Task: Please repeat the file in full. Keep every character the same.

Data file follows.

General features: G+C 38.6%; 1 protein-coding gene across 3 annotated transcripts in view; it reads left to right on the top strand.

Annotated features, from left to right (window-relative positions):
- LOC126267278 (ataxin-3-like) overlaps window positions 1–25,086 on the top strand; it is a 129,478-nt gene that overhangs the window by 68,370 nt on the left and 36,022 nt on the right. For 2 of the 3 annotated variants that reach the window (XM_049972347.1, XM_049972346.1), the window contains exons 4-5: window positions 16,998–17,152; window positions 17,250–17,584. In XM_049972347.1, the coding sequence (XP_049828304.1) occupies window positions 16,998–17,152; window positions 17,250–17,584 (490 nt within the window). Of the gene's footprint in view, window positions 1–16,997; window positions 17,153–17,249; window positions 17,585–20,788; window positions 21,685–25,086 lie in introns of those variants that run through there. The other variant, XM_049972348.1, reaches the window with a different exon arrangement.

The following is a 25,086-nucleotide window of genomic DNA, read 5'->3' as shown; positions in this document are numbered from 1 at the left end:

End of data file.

General features: G+C 38.6%; 1 protein-coding gene across 3 annotated transcripts in view; it reads left to right on the top strand.

Annotated features, from left to right (window-relative positions):
- LOC126267278 (ataxin-3-like) overlaps window positions 1–25,086 on the top strand; it is a 129,478-nt gene that overhangs the window by 68,370 nt on the left and 36,022 nt on the right. For 2 of the 3 annotated variants that reach the window (XM_049972347.1, XM_049972346.1), the window contains exons 4-5: window positions 16,998–17,152; window positions 17,250–17,584. In XM_049972347.1, the coding sequence (XP_049828304.1) occupies window positions 16,998–17,152; window positions 17,250–17,584 (490 nt within the window). Of the gene's footprint in view, window positions 1–16,997; window positions 17,153–17,249; window positions 17,585–20,788; window positions 21,685–25,086 lie in introns of those variants that run through there. The other variant, XM_049972348.1, reaches the window with a different exon arrangement.

The following is a 25,086-nucleotide window of genomic DNA, read 5'->3' as shown; positions in this document are numbered from 1 at the left end: